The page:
Editorial, Opinion

Overworked and underpaid: Executive dysfunction in student government

On Feb. 25, Cody Esterle, Student’s Society of McGill University (SSMU) Vice-President  VP) Student Life announced that they would be taking time off for an indefinite period due to immense emotional and physical burnout. Similarly, VP External Marina Cupido resigned in Sept. 2018 citing mental health concerns while in office. In Dec. 2018, Post Graduate Students’ Society (PGSS) External Affairs Officer Hocine Slimani left his position as well. With executive elections fast approaching, student societies need to confront that burnout is inherent to a flawed structure. Underpaid and overworked executives are physically and emotionally unable to fully carry out all of the tasks in their portfolios or campaign promises—healthier systems of labour will only strengthen the work that SSMU and PGSS are already doing.

Students often underestimate the significant roles that student society executives play on campus. While executives garner unwanted attention during times of controversy, much of their job is mundane. Besides being responsible for facilitating many day-to-day operations, such as the SSMU Daycare and tutoring services, executives often handle multiple large-scale projects at a time. On paper, the job is a 40 hour a week commitment, but, in practice, that number can stretch to anywhere from 60 to 90 hours. For the amount of work executives do, they are grossly underpaid. For instance, as of 2016, SSMU executives are some of the lowest paid in Canada, making roughly $6,000 less than the $35,000 per-year average for Canadian student association executives at the time.

Institutional structures are part of the reason why executives are overworked: A small group of elected representatives come into year-long terms with multi-year goals. These representatives are tasked with handling budgets of over $1 million, running multiple businesses such as SSMU’s MiniCourses, and lobbying governments, all while completing their degrees. PGSS officers juggle additional academic responsibilities, such as holding teaching positions and conducting research.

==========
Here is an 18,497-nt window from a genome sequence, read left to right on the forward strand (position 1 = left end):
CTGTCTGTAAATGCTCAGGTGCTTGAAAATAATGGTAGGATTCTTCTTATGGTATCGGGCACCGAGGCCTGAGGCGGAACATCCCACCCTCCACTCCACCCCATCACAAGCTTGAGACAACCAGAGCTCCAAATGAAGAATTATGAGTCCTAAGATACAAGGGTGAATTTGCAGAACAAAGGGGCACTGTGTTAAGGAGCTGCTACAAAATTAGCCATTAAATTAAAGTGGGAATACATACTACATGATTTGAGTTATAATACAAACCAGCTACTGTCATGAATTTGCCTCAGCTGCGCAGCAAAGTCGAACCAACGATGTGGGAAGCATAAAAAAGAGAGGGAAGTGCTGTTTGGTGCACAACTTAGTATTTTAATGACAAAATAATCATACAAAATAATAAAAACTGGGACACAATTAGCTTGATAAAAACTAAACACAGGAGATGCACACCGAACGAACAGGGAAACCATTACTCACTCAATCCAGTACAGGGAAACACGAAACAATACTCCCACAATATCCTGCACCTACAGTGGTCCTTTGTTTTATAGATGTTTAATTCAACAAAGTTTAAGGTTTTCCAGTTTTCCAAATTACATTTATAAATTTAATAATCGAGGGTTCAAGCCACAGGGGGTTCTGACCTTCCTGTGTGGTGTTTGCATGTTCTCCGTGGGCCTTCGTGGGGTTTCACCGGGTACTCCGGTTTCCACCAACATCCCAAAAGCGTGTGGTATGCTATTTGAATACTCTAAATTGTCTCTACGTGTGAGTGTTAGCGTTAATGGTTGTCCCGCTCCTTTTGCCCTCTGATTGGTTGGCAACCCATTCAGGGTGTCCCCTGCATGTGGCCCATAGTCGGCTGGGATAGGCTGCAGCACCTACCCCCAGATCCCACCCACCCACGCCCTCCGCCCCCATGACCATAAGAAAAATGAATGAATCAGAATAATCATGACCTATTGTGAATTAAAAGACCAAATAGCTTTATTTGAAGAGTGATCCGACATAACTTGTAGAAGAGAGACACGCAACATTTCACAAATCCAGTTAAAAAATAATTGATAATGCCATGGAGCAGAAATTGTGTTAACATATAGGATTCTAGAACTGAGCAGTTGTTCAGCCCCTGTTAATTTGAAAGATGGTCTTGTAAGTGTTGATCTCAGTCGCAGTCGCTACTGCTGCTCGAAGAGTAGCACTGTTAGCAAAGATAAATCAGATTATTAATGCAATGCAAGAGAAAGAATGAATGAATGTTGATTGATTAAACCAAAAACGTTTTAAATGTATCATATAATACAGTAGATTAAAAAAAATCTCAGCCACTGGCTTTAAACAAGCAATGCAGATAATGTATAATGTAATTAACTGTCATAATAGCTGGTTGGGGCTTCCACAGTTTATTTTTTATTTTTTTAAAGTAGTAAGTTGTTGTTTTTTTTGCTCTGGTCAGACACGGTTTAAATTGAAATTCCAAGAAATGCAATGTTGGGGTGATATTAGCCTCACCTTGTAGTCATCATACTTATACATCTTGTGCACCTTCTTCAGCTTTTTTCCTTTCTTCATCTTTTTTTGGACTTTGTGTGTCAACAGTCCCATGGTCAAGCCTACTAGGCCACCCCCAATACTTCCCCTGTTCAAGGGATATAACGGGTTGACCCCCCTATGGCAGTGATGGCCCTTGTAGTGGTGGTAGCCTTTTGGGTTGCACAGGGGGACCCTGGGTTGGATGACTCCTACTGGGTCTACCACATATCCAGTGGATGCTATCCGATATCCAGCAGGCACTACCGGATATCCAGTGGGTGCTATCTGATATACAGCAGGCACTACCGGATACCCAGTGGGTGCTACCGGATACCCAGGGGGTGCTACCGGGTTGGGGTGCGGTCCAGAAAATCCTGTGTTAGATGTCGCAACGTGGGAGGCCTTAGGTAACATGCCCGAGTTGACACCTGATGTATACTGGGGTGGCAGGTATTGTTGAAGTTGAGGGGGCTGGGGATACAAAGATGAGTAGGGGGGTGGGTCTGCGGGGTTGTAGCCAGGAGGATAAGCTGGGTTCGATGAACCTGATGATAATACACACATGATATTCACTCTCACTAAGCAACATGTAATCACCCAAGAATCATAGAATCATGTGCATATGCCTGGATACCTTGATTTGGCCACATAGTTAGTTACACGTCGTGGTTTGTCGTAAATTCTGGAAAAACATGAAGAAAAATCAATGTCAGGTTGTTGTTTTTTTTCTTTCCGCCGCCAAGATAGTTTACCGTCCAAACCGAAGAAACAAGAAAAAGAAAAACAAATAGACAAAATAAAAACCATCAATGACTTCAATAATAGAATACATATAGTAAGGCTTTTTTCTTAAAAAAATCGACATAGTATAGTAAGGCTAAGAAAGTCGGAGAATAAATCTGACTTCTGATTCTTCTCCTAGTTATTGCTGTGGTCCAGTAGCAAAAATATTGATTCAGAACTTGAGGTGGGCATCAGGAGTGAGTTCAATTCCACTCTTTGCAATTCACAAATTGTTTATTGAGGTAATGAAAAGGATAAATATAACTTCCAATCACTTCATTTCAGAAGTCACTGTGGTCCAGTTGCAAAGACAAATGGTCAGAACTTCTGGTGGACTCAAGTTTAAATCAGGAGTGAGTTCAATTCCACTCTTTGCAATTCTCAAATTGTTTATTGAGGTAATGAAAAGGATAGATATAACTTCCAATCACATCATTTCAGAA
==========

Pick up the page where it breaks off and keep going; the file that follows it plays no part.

When it comes to advocating for campus reform, administrative change at McGill often happens too slowly for an executive to see the results of their efforts during their term. What students may see as a failure to achieve campaign promises may be indicative of something more concerning: McGill’s current bureaucratic administrative structure makes achieving their goals almost impossible.

A lack of institutional memory contributes to these structural issues, as well. Previous and newly-elected executives’ terms overlap for a month in May, but this is hardly enough time for new executives to fully grasp all of the responsibilities of their roles. Student societies should consider creating more administrative full-time positions or extending elected terms to have more overlap. Additionally, student societies should hire more students and non-students to aide executives, taking over their more mundane, but time-consuming tasks, such as email correspondences.  

SSMU and PGSS serve indispensable roles on campus by supporting and advocating for students. General Elections are approaching soon, but student engagement and voter turnout continue to be low; in previous years, most candidates ran uncontested. Currently, there are only four candidates running for PGSS’s six executive positions. Assuming a more reasonable workload would likely help address the problem of uncontested executive elections, as well. There has been momentum toward reforming aspects of SSMU through a governance reform committee, and it is crucial that these efforts be sustained. Student societies need good executives to continue, improve upon, and create new tasks and projects: Making their jobs less grueling is a first step to keeping them around.

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